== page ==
NameLady Cadzow , F
Birth Dateabt 1295
Birth PlaceCadzow, Lanarkshire, Scotland
Death Datebef 1378
Death PlaceCadzow, Lanarkshire, Scotland
MotherLady Mary GORDON Of Gordon , F (~1280-)
ChildrenDavid , M (~1327-<1392)
 John , M (~1330-~1402)
Notes for David (Spouse 1)
Sir Walter Fitz Gilbert married

(1) first, a lady named Helen, but whose surname is not recorded;

(2) secondly, a Mary Gordon, whose family is not stated
, but who is assumed to be a daughter of Sir Adam Gordon of Gordon.

The grant of Machan in 1315 was to Walter Fitz Gilbert and Mary Gordon, and his heirs by her, whom failing to his heirs by his previous wife, while the grant of Kinneil in 1323 refers only to his heirs by Mary Gordon.

Sir Walter had issue, so far as on record:

1. David Fitz Walter, who succeeded him and carried on the main line of Hamilton

2. John Fitz Walter, described also in one writ as ‘John, son of Walter styled of Hamilton,’ …

Source: THE SCOTS PEERAGE, ed. by Sir James Balfour Paul, Vol IV, Edinburgh, 1906, pp. 340-42.

David Fits Walter Fitz Gilbert, as he is frequently styled, was apparently the son of Sir Walter by his second wife Mary Gordon, and probably succeeded his father before 1346.
In that year he was present at the battle of Neville’s Cross, where he was made a prisoner, and considered of so much importance that he was placed in the custody of the Archbishop of York, who was enjoined not to deliver him up without a special mandate from King Edward. He is said to have been liberated for a heavy ransom.

He was probably knighted before the battle, as the next reference to him in 1361 is as David Fits Walter, Knight, when he founded a chaplainry in Glasgow Cathedral.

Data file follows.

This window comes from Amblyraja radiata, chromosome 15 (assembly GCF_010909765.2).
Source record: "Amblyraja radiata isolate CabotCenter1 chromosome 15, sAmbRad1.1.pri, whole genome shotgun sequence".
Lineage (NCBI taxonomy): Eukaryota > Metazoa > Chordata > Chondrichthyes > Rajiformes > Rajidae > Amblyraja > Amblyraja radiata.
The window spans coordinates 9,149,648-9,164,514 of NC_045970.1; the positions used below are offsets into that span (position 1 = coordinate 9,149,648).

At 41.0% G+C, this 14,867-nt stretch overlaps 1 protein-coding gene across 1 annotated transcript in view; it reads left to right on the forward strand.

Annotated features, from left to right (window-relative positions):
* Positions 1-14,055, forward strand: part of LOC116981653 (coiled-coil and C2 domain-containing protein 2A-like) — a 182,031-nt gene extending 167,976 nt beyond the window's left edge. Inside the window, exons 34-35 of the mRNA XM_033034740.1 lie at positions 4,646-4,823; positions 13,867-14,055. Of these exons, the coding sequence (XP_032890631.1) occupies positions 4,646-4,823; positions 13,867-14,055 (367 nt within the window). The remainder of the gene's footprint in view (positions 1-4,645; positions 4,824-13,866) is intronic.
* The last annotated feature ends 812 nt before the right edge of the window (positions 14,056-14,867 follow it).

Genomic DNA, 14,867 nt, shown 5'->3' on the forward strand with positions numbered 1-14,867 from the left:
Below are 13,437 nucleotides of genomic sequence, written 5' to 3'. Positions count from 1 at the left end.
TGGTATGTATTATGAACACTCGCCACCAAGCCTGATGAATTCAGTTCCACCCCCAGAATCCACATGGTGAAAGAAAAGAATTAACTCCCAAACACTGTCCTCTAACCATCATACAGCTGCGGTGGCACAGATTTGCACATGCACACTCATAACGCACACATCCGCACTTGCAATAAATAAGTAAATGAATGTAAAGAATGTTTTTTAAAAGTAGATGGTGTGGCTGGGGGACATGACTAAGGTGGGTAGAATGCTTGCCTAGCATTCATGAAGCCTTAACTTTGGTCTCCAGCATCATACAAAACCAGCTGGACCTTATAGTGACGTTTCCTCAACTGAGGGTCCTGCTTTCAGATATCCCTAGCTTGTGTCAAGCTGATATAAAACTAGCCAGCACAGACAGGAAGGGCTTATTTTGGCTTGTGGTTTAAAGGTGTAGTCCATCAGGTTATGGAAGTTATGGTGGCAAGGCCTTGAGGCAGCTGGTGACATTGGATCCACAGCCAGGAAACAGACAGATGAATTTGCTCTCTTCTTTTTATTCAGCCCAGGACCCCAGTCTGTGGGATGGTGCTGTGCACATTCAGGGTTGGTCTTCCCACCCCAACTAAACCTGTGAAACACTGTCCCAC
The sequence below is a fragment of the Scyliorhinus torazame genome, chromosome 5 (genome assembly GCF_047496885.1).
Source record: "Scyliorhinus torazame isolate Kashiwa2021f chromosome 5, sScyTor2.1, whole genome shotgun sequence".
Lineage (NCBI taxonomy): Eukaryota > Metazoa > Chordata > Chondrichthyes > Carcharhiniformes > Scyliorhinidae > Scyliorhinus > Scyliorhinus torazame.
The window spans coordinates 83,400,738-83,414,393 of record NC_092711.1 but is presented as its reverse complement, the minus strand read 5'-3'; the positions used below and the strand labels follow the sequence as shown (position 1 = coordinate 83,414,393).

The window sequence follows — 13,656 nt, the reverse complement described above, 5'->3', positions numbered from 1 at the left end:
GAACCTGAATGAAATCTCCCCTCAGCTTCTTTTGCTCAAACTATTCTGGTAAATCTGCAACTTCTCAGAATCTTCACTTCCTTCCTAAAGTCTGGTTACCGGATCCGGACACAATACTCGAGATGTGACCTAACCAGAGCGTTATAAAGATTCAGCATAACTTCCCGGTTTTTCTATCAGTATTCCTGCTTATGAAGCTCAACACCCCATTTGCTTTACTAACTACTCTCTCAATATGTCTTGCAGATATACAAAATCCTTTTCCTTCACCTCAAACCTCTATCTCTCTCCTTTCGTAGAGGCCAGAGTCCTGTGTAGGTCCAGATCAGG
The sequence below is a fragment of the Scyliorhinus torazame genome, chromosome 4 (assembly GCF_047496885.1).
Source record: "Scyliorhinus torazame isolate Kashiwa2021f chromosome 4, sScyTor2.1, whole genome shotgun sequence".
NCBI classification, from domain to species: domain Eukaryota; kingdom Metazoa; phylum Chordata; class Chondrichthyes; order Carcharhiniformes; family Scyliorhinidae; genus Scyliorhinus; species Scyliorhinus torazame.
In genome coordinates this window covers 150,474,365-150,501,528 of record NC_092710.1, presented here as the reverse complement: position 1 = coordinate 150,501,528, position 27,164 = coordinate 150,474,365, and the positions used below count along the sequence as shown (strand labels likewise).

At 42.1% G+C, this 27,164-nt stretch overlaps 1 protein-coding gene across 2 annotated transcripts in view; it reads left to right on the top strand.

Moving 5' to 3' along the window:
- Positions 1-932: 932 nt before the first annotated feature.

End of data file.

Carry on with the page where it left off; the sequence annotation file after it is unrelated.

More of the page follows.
On 27 December 1368 he received a special charter from King David II referring to a grant made by King Robert Bruce to his father, the late Walter Fitz gilbert of the barony of Cadzow for a yearly rent or feu of £80 sterling, with twenty-two chalders of wheat and six chalders of barley. But the King, being advised that the barony had been so diminished and destroyed by war and pestilence that it could not yield so much money and grain yearly, confirmed the barony to Sir David, and added to it the lands or tenandry of Eddlewood, with an annualrent of four merks due therefrom, the grant specifying certain conditions.

He appears as one of the Barons in the Parliaments of Scotland on 27 March 1371 and 4 April 1373, when the succession to the Crown of Scotland was settled on John, Earl of Carrick and his successors. His seal is still attached, bearing a shield charged with three cinqufoils, surrounded by the legend ‘Sigill David Filii Walter.’

The date of his death is not exactly known.

His successor is referred to in 1375 as son and heir of David FitzWalter, and he may then have been alive, but was apparently dead before 1378.

The name of his wife has not be ascertained. He is said to have married a daughter of an Earl of Ross, but there is no corroborative evidence.

He had issue:

1. David, who succeeded.
2. Sir John Hamilton of Fingaltoun, whose place in the pedigree has been erroneously stated. …
3. Two other sons, Walter, said to be ancestor of the Hamiltons of Cambuskeith and Sanquhar in Ayrshire, and
4. Alan, described as of Larbert, are assigned to Sir David, but no direct evidence has been found.

David Fitz Walter appears to have had a daughter married to Simon Roberton of Earnock, as his grandson, Sir John Hamilton of Cadzow, designated John Roberton, son of Simon as his cousin in a charter about 1390, granting him the lands of Earnock.

Source: THE SCOTS PEERAGE, ed. by Sir James Balfour Paul, Vol IV, Edinburgh, 1906, pp. 342-44.
Last Modified 31 Jan 2016Created 9 Jan 2017 using Reunion for Macintosh